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222 of 240 people found the following review helpful
5.0 out of 5 stars Exquisite, illuminating, surprising
Julie Otsuka works magic, inventing an unwavering plural voice to illuminate the hidden experience of second-class women, Japanese mail-order brides in 1920s California. The device seems too ambitious at first but quickly yields a textured atmosphere, a sort of immense and important existence unlike anything you've ever read. Then you can't stop reading, greedily...
Published on August 25, 2011 by Susanna Sonnenberg

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218 of 250 people found the following review helpful
3.0 out of 5 stars Book Group - Collective Voice
We are a book group of 12 and have been together for 12 years. We are mothers and wives. Some work - some don't. We gather once a month to talk about the book, but mostly talk about our kids. We are like most women in most book groups - opinionated, sometimes intellectual, sometimes irreverent. We always have fun. We are good friends.

This is our first...
Published on October 2, 2011 by Julie Carpenter


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222 of 240 people found the following review helpful
5.0 out of 5 stars Exquisite, illuminating, surprising, August 25, 2011
Julie Otsuka works magic, inventing an unwavering plural voice to illuminate the hidden experience of second-class women, Japanese mail-order brides in 1920s California. The device seems too ambitious at first but quickly yields a textured atmosphere, a sort of immense and important existence unlike anything you've ever read. Then you can't stop reading, greedily absorbing her every precise and haunting observation. And don't be fooled: Otsuka is as fierce and desperate a commentator on America's paradoxes and cruelties as the best of them.
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99 of 109 people found the following review helpful
5.0 out of 5 stars Stunning., August 29, 2011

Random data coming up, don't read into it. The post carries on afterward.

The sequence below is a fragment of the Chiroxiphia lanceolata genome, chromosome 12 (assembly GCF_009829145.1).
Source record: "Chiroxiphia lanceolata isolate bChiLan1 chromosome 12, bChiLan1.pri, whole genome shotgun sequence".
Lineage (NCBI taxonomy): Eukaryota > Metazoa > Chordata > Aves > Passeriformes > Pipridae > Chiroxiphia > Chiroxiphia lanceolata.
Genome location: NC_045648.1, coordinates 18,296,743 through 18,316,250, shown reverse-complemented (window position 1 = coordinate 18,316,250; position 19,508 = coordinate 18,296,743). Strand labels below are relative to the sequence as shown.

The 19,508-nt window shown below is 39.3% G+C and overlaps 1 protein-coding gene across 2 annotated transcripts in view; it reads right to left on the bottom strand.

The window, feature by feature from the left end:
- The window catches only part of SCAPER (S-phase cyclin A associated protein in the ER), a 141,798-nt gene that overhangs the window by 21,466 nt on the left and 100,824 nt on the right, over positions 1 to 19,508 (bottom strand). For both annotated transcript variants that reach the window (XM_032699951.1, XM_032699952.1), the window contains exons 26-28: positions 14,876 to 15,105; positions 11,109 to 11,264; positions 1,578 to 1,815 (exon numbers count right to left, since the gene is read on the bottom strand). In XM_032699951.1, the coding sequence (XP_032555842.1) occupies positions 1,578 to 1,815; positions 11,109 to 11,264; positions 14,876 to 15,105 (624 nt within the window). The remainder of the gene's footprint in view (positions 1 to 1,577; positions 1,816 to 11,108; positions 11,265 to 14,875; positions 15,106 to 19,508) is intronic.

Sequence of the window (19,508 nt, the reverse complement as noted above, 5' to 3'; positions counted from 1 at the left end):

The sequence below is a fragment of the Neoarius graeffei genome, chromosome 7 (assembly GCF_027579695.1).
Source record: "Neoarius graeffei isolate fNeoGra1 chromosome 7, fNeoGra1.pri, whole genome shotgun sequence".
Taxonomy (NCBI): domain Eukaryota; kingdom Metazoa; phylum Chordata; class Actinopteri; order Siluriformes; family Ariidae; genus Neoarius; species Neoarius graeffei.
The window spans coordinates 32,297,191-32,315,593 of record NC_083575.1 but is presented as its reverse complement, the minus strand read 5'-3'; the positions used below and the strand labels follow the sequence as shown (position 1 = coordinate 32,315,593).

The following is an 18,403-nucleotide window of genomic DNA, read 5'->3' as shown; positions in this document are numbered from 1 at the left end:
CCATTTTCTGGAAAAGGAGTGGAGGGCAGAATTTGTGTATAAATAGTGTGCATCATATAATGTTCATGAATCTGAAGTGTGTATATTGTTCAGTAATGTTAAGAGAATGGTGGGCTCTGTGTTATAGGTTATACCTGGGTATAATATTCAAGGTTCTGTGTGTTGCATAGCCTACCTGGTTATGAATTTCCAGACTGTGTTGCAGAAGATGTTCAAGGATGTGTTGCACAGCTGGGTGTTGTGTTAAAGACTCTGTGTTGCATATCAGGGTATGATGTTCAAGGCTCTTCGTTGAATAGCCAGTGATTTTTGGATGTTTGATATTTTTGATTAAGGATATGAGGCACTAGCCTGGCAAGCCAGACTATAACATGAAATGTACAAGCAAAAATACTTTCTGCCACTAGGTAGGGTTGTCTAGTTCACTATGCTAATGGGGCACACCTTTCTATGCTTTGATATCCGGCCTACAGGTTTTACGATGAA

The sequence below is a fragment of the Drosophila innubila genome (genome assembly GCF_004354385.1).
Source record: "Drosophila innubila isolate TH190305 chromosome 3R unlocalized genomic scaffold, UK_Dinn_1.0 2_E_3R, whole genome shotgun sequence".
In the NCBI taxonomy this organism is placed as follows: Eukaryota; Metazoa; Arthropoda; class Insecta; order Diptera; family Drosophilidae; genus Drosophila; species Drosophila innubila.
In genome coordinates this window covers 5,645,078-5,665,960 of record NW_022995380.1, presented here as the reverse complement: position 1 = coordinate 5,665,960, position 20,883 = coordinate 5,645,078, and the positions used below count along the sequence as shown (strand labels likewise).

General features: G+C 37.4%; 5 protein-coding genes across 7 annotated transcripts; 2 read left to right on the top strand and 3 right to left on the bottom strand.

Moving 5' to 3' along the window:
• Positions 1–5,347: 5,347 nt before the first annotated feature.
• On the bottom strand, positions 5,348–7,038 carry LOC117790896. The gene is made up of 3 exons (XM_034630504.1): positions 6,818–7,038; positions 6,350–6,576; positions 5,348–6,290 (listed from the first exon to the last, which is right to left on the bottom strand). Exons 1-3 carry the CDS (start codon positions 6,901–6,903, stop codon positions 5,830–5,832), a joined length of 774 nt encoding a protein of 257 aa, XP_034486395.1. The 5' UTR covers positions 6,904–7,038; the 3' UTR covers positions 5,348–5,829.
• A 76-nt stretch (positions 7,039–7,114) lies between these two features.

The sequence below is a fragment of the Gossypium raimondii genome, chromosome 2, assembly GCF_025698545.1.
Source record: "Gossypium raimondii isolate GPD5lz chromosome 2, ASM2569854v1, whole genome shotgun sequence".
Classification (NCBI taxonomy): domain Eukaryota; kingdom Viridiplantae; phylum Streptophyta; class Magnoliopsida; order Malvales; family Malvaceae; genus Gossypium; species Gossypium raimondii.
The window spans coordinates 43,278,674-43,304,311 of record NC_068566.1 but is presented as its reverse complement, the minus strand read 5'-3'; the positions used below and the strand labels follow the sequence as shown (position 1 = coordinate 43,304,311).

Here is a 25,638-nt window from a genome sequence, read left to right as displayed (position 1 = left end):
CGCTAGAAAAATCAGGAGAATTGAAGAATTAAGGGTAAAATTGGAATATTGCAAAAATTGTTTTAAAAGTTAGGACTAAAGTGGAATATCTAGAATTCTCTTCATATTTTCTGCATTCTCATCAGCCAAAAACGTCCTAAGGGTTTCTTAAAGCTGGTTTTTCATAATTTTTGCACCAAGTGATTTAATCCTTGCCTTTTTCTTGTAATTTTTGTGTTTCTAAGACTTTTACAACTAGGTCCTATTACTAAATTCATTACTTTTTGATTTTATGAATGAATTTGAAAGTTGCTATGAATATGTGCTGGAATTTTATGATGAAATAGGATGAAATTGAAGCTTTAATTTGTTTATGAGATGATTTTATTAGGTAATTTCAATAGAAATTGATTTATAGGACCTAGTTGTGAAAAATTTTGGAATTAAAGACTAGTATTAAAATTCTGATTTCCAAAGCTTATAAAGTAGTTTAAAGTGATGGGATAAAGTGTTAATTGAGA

This review is from: The Buddha in the Attic (Audio CD)
Two recent issues of "Granta, The Magazine of New Writing" featured chapters of Julie Otsuka's forthcoming novel "The Buddha in the Attic." The first chapter, featured in Granta 114, and titled "Come, Japanese!" left me completely floored and I had to pause and think quite some time before continuing with the rest of the issue. The style of writing in the third person was extremely effective in my opinion. The subject matter was so intense, and so ultimately sad, unjust and horrifying, that a less dispassionate style of telling this story would have rendered it sensationalist. It is powerful enough to just "list the facts." Once one "gets" what is being told in the stories of these very different Japanese women with a common future, you hurt for them and wish retroactively, that you could have done anything to make some of their lives better. Then in the most recent issue of Granta (115) I was thrilled another chapter of Ms. Otsuka's forthcoming book had been featured: "The Children". Same effect. I had already determined to purchase this book, or several copies as soon as it was published, after reading the first excerpt. I am not a reviewer, but am a reader of serious literature and a human rights activist and advocate. I loved this book. It is part of American history. The writing is spectacular.
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218 of 250 people found the following review helpful
3.0 out of 5 stars Book Group - Collective Voice, October 2, 2011
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We are a book group of 12 and have been together for 12 years. We are mothers and wives. Some work - some don't. We gather once a month to talk about the book, but mostly talk about our kids. We are like most women in most book groups - opinionated, sometimes intellectual, sometimes irreverent. We always have fun. We are good friends.

This is our first official book review. We chose "Buddha" before it was released - it was not yet on any top ten or top 100 list, bucket list, or best-seller list - lists we often choose from. There were no reviews. We entered our reading with no pre-existing sway. Some loved "Buddha" - others not so much. The book provoked great debate. It was a book we actually discussed at length. Together we share, in a less-than-perfect attempt at "collective voice":